EUR/USD The euro snapped an advance from yesterday before Italy sells debt this week and Greece holds general elections on June 17 amid concern Europe’s fiscal crisis is spreading.
The euro fell 0.1 percent to $1.2485 as of 11:02 a.m. in Tokyo from the close in New York yesterday when it rose 0.2 percent. It was little changed at 80.27 U.K. pence after having lost 0.7 percent in the prior two days. The dollar added 0.1 percent to 79.64 yen. The yen was unchanged at 99.43 per euro.
AUD/CAD The Australian dollar declined against most major peers as Asian stocks erased earlier gains and amid concern a Greek election this weekend will further roil Europe’s debt crisis.
The Australian dollar lost 0.2 percent to 99.37 U.S. cents as of 12:38 p.m. in Sydney from yesterday, when it jumped 1 percent. It bought 79.14 yen from 79.20 yesterday, when it advanced 1.1 percent. Australia’s currency was little changed
USD/JPY The dollar rose against the yen on Wednesday after stronger-than-expected Japanese machinery data hit the wire and sparked demand for risk assets such as stocks, which sent investors selling the safe-haven yen.
In Asian trading on Wednesday, USD/JPY hit 79.62, up 0.14%, up from a low of 79.50 and off a high of 79.67. Gains made in U.S. markets earlier pushed Japanese stocks up as well, which pushed the yen down.
Oil fell for the fourth time in five days in NYMEX amid speculation that OPEC will keep production quotas unchanged even after a slide in prices.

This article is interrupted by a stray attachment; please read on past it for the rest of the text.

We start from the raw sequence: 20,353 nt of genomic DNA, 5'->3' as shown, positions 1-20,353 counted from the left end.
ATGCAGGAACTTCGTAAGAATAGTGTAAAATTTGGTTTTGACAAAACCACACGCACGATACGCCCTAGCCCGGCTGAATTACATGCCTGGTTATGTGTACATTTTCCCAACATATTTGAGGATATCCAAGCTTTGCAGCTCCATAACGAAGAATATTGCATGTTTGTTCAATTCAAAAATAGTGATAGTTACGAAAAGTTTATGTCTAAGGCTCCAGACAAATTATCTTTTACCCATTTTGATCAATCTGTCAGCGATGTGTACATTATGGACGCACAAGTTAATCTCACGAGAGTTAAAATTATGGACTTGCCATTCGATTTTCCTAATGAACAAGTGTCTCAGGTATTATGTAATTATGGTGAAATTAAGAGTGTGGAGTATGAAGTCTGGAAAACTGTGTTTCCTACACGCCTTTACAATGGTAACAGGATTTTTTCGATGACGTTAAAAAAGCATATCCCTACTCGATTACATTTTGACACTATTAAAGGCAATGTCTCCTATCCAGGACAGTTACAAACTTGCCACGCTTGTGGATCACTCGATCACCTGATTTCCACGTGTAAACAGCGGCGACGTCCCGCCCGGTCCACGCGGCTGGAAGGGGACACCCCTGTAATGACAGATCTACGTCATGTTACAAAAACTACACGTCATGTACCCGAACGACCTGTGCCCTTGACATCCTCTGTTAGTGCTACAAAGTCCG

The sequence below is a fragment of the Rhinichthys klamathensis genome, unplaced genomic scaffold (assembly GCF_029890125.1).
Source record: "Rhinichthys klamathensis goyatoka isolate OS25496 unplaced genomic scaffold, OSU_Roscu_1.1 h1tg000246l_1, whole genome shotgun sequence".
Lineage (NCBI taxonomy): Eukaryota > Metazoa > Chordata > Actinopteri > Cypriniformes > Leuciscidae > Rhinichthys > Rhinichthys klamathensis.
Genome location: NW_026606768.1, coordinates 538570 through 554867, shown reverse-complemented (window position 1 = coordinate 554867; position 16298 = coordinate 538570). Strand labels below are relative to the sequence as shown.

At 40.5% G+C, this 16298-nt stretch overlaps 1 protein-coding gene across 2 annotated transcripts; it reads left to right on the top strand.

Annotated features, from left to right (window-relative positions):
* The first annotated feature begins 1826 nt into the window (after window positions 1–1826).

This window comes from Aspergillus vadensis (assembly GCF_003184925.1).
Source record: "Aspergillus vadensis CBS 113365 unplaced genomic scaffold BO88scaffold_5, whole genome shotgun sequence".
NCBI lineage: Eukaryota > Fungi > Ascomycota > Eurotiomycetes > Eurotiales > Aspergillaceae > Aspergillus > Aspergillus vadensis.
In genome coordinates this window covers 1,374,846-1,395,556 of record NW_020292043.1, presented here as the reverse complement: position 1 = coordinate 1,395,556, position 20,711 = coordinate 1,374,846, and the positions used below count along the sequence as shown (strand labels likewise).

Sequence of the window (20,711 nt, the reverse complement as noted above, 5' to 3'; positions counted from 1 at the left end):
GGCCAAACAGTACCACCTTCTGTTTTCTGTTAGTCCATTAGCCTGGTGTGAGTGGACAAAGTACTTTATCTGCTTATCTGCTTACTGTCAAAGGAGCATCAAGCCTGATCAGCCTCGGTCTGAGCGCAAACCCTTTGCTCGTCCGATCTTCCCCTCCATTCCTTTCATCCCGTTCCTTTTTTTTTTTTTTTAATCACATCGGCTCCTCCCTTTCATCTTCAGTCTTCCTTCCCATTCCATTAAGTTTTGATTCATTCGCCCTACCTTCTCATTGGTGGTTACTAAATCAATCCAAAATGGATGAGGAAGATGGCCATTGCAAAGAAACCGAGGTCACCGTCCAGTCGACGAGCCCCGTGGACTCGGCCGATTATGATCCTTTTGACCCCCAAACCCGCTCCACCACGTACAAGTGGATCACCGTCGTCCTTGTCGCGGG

Oil for July delivery dropped as much as 62 cents to $82.70 a barrel in electronic trading on the NYMEX, and was at $82.76 at 11:43 a.m. Sydney time. The contract rose 0.8 percent yesterday to $83.32. Prices are down 16 percent this year.
Gold for August delivery in New York declined 0.2 percent to $1,611.20 an ounce at 8:11 a.m. in Melbourne, while immediate-delivery bullion was little changed at $1,610.22.
Gold gained for the third straight session yesterday on speculation that U.S. policy makers will announce additional stimulus measures to boost growth.
Asian stocks erased gains, with the regional benchmark index heading for its second day of decline, as concern heightened Europe will struggle to contain its debt crisis ahead of Italy’s bond auctions and Greece’s election.
The MSCI Asia Pacific Index (MXAP) dropped 0.2 percent to 112.66 as of 11:39 a.m. in Tokyo, erasing gains of as much as 0.4 percent earlier. About four shares fell for every three that rose in the measure. The gauge fell 12 percent from this year’s peak on Feb. 29 through yesterday amid concern growth in the U.S. and China is slowing and as Europe’s debt crisis intensified. Greece holds elections June 17 that may determine the country’s future in the euro.
European stocks U.S. index futures rose on speculation policy makers will do more stimulate the economy. Commodities dropped for a fourth day and Spanish bonds fell.
The Stoxx 600 advanced even as two shares fell for every one that advanced. Lafarge SA (LG) gained 1.5 percent as the world’s biggest cement maker said it plans to make cost savings of 1.3 billion Euros by 2015.
U.S stocks advanced, rebounding from yesterday’s decline, amid speculation the Federal Reserve will take steps to stimulate the economy and after the European Central Bank endorsed a plan to guarantee bank deposits.
The S&P 500 advanced 1.2 percent to 1,324.18 at 4 p.m. New York time, after briefly erasing gains following Fitch Ratings’ downgrade of 18 Spanish banks. The Dow Jones Industrial Average increased 162.57 points, or 1.3 percent, to 12,573.80. Trading volume for exchange-listed stocks in the U.S. was about 6.2 billion shares, 8.6 percent below the three-month average.